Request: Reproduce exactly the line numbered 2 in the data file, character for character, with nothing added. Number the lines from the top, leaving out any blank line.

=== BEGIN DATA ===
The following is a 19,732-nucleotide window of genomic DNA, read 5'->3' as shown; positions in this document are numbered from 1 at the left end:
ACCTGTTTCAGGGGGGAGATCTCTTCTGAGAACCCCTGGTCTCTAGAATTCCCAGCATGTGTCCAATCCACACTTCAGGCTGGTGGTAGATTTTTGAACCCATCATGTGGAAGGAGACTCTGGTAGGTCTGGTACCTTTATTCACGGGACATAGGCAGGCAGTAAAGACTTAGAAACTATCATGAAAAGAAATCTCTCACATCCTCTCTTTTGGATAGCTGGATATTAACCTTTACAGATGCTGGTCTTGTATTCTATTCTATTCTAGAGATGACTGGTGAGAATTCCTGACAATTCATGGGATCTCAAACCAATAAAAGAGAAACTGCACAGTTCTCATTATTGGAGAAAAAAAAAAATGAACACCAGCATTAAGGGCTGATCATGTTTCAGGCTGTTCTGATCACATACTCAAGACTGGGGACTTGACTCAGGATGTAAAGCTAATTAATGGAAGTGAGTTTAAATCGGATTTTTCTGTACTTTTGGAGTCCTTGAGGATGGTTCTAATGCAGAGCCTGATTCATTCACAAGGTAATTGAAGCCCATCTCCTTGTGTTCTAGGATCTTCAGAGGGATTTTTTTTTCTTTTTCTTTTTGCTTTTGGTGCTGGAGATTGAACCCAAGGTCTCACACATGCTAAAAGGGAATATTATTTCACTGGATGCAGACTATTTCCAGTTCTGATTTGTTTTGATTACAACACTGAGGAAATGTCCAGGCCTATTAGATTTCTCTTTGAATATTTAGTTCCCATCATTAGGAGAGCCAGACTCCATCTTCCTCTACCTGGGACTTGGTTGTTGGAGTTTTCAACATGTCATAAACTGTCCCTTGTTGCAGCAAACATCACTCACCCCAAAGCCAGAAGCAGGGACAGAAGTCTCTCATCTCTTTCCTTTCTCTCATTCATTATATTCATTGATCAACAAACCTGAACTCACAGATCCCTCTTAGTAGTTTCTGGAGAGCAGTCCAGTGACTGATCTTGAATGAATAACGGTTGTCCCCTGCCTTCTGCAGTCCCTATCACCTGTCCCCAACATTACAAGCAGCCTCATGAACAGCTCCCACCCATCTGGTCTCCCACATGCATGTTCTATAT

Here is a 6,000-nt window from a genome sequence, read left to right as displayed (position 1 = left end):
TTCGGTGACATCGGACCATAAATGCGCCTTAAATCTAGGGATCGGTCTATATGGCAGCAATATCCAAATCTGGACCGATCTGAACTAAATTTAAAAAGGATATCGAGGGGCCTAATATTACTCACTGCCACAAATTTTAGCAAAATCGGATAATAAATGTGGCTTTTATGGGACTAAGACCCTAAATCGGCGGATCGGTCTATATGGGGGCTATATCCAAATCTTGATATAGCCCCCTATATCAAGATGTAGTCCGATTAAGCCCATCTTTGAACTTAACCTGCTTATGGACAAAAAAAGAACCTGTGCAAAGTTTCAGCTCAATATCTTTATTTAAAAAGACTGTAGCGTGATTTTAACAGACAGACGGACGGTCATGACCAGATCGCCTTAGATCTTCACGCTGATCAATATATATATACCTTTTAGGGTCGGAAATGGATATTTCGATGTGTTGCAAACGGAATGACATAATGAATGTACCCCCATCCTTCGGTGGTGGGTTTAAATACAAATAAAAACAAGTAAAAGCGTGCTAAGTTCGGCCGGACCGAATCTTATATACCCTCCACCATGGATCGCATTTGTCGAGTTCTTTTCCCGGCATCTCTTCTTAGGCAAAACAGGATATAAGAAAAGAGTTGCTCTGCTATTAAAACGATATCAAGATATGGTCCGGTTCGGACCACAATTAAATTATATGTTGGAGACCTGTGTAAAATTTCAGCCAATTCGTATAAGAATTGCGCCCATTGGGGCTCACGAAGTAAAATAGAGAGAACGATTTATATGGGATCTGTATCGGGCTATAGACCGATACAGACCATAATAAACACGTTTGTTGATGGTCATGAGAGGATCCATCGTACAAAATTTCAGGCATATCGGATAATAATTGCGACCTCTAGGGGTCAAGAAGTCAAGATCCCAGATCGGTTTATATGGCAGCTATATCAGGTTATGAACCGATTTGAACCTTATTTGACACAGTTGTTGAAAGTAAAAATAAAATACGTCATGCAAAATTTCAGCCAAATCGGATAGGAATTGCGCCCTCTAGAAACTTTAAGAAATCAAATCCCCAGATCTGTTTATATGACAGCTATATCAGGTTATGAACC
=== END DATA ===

ACCTGTTTCAGGGGGGAGATCTCTTCTGAGAACCCCTGGTCTCTAGAATTCCCAGCATGTGTCCAATCCACACTTCAGGCTGGTGGTAGATTTTTGAACCCATCATGTGGAAGGAGACTCTGGTAGGTCTGGTACCTTTATTCACGGGACATAGGCAGGCAGTAAAGACTTAGAAACTATCATGAAAAGAAATCTCTCACATCCTCTCTTTTGGATAGCTGGATATTAACCTTTACAGATGCTGGTCTTGTATTCTATTCTATTCTAGAGATGACTGGTGAGAATTCCTGACAATTCATGGGATCTCAAACCAATAAAAGAGAAACTGCACAGTTCTCATTATTGGAGAAAAAAAAAAATGAACACCAGCATTAAGGGCTGATCATGTTTCAGGCTGTTCTGATCACATACTCAAGACTGGGGACTTGACTCAGGATGTAAAGCTAATTAATGGAAGTGAGTTTAAATCGGATTTTTCTGTACTTTTGGAGTCCTTGAGGATGGTTCTAATGCAGAGCCTGATTCATTCACAAGGTAATTGAAGCCCATCTCCTTGTGTTCTAGGATCTTCAGAGGGATTTTTTTTTCTTTTTCTTTTTGCTTTTGGTGCTGGAGATTGAACCCAAGGTCTCACACATGCTAAAAGGGAATATTATTTCACTGGATGCAGACTATTTCCAGTTCTGATTTGTTTTGATTACAACACTGAGGAAATGTCCAGGCCTATTAGATTTCTCTTTGAATATTTAGTTCCCATCATTAGGAGAGCCAGACTCCATCTTCCTCTACCTGGGACTTGGTTGTTGGAGTTTTCAACATGTCATAAACTGTCCCTTGTTGCAGCAAACATCACTCACCCCAAAGCCAGAAGCAGGGACAGAAGTCTCTCATCTCTTTCCTTTCTCTCATTCATTATATTCATTGATCAACAAACCTGAACTCACAGATCCCTCTTAGTAGTTTCTGGAGAGCAGTCCAGTGACTGATCTTGAATGAATAACGGTTGTCCCCTGCCTTCTGCAGTCCCTATCACCTGTCCCCAACATTACAAGCAGCCTCATGAACAGCTCCCACCCATCTGGTCTCCCACATGCATGTTCTATAT